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My brush with the “lying disorder”

Olivia

Founder of Millennial Girl, Interrupted, a senior in a small Connecticut high school. I've been through many treatments and recoveries and am eager to share the lessons I've learned!

Having been through the ringer in terms of therapeutic exposure, that exposure being both to therapies and to fellow patients, I feel that it’s important for me to share some of the darker sides of what I’ve seen with you all. What feels perfectly normal to you is like floating on cloud nine to myself and others in the “mental illness world.” There is a realm underneath the clouds that gets darker and darker as you go down it. Almost all mental illnesses hurt those around the sufferer less than the sufferer itself. There are a select few that are deemed dangerous and nearly impossible to treat, by almost every doctor. I’ve encountered a fascinating one in my lifetime, and I’m here to share it with you all.

If you’ve seen Sharp Objects, or have been reading the news on a regular basis, you’ll know part of what this is. Have you ever seen a news story about a mom who pretends their child has cancer? Maybe she’s drugging the kid and has kept them in a wheelchair. That condition is called Munchausen’s By Proxy, and it’s despicable, but of course rooted in mental illness all the same.

There’s another version of Munchausen’s, and I want to say it’s worse because I fell for it, but in reality it’s likely the same level of harmful.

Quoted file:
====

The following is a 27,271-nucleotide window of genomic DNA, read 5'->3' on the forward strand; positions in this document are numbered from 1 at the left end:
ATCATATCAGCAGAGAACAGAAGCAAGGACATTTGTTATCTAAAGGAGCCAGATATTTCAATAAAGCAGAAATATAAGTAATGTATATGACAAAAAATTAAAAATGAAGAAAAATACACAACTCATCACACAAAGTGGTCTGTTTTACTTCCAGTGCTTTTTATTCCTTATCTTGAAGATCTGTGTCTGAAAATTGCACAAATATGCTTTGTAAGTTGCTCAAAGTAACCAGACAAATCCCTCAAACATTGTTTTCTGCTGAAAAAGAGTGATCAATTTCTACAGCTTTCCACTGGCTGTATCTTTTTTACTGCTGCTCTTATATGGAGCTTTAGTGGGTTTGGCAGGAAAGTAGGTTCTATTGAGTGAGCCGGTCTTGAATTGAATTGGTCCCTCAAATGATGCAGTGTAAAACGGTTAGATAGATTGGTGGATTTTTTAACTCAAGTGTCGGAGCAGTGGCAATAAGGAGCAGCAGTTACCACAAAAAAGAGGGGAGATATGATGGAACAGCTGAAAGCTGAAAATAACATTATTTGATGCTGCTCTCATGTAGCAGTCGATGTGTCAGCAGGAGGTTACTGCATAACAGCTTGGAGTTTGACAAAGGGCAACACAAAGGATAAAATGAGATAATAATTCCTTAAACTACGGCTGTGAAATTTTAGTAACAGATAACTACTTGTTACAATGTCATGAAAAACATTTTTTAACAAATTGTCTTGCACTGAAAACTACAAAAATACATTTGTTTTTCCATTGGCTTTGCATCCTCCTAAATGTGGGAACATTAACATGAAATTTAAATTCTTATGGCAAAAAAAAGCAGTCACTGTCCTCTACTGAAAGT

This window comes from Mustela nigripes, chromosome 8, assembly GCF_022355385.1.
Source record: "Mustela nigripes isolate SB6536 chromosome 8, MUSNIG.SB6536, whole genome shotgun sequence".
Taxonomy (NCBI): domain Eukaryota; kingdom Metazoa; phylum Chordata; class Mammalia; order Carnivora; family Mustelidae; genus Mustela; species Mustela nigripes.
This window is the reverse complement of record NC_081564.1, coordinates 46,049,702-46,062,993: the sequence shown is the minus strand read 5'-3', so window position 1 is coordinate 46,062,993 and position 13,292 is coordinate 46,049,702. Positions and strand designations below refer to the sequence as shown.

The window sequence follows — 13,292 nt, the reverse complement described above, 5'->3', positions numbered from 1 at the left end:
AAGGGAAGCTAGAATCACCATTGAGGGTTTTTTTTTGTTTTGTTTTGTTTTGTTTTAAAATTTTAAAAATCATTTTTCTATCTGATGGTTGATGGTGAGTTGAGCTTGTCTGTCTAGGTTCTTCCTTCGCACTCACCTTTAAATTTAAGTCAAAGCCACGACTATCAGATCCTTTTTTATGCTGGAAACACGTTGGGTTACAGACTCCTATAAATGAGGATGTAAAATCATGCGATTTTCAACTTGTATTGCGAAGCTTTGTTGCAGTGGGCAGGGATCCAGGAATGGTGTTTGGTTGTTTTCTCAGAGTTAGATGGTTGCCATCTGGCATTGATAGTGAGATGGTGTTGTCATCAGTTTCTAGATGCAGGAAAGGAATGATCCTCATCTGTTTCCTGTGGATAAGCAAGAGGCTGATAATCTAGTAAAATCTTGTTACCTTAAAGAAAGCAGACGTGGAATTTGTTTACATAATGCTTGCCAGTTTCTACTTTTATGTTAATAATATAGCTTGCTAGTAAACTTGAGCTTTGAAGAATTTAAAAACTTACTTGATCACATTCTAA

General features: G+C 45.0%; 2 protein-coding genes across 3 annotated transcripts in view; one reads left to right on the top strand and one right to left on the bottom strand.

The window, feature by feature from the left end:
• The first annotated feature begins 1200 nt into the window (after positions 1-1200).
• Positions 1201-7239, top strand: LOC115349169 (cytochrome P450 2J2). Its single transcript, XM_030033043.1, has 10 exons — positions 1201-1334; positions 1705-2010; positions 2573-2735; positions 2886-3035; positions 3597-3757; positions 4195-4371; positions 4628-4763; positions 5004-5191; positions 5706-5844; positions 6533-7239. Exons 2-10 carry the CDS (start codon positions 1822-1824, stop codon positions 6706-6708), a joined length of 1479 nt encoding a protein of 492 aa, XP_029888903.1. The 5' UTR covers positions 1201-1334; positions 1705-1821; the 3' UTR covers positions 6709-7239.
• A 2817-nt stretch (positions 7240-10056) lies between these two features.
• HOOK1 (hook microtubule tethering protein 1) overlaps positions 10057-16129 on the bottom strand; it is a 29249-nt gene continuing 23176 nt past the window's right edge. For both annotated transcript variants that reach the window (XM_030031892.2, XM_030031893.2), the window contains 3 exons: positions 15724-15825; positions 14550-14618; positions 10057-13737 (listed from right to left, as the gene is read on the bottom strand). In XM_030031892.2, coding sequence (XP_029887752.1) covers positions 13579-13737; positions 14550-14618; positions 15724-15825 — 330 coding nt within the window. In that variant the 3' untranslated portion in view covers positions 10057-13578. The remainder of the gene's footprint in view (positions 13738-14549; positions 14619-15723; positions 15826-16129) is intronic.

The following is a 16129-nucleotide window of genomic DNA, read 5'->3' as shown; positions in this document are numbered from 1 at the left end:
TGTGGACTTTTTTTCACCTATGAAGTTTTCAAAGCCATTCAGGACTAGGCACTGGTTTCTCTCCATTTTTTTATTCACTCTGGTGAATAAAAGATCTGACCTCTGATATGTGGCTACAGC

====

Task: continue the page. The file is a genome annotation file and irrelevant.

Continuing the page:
Munchausen’s is an illness wherein you intentionally make yourself sick and intentionally hurt yourself in order to garner sympathy. It’s not well understood and is historically very untreatable. I’ve known someone with this disorder and, as a practice in exposing the more unusual, shocking side of mental illness, I want to share some of the absurdity.

The boy I knew was not the boy I knew, at all. I knew a boy who wrote paragraphs upon paragraphs, went on rant upon rant, about how he had the “worst case of insomnia in the country.” I don’t know, today, if I suspected anything when he first said it. I do know that the first thing I felt was overwhelming sympathy. Which is, of course, the goal of the disorder. The sufferer needs sympathy like we need to breathe.

He used to keep me up all night Facetiming. We were close for a time. During this one month period, his parents had taken him to a doctor to once and for all solve this insomnia problem! He was to wear a bracelet monitoring his heart rate and other sleep indicators for four weeks, if I remember correctly. In theory, it would prove that he wasn’t sleeping.

The only problem was, he naturally slept just fine.

So he had to fabricate the data. He kept me up all night playing games, talking about odd subjects. I’d be up until 5am with him, then off to school the next hour. One day, we Facetimed for 18 hours straight.

Then, the bracelet came off, and the Facetimes faded.

He had intentionally altered his sleep pattern down to next to nothing in order to maintain the illusion that his insomnia even existed. Forget the worst in the US; he was desperate to keep convincing his parents that there was something wrong with him. The bracelet data was fabricated.

I remember after the bracelet came off, his mother sat down with me at his kitchen table and said, in a low voice for he was upstairs, “I know he doesn’t sleep normally, but it is not what he says it is.”

But what were they to do? There’s no treating it. They’re in denial. Wouldn’t you be?

He’d pretend to fall and trip and pass out frequently- I’d never seen him do it, for all the time I spent with him, but it was apparently common when I wasn’t there- and he would moan and groan constantly that his head was hurting, or his muscles were hurting, or everything was hurting. When everything is hurting, everyone is asking after the one in pain, doting on them with love and sympathy. It’s by design.